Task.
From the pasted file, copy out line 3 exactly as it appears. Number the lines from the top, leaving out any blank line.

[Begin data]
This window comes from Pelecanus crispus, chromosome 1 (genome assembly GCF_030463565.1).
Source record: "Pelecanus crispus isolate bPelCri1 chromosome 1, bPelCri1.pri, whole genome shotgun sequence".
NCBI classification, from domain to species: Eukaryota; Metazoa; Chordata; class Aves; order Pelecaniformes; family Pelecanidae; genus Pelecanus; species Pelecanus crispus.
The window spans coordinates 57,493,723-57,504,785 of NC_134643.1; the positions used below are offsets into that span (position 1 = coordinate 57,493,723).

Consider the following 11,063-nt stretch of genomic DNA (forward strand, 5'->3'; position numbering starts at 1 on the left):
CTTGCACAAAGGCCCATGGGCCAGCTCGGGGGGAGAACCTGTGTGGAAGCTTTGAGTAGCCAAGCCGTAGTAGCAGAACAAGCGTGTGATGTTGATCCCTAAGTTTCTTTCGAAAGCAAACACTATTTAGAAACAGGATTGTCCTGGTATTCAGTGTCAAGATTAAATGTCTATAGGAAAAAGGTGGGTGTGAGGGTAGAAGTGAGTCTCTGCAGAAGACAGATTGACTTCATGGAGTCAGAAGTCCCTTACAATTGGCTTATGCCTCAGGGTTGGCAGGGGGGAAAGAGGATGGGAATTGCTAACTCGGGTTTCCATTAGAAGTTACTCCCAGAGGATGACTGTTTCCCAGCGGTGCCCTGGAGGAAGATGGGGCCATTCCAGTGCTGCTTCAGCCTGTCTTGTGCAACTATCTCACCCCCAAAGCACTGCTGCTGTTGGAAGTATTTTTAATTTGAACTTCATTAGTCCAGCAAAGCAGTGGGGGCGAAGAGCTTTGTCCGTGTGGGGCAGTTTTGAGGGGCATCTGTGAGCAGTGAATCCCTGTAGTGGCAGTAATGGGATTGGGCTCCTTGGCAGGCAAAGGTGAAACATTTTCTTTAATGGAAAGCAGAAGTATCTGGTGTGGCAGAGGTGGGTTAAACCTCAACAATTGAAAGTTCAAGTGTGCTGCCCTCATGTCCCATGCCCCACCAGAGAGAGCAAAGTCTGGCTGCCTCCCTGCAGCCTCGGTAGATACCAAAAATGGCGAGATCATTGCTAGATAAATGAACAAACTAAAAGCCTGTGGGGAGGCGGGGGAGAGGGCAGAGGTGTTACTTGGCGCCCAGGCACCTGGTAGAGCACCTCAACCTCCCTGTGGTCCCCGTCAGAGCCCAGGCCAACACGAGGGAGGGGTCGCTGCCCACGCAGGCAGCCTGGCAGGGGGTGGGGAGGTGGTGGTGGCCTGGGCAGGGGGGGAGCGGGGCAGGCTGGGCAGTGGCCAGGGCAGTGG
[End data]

NCBI classification, from domain to species: Eukaryota; Metazoa; Chordata; class Aves; order Pelecaniformes; family Pelecanidae; genus Pelecanus; species Pelecanus crispus.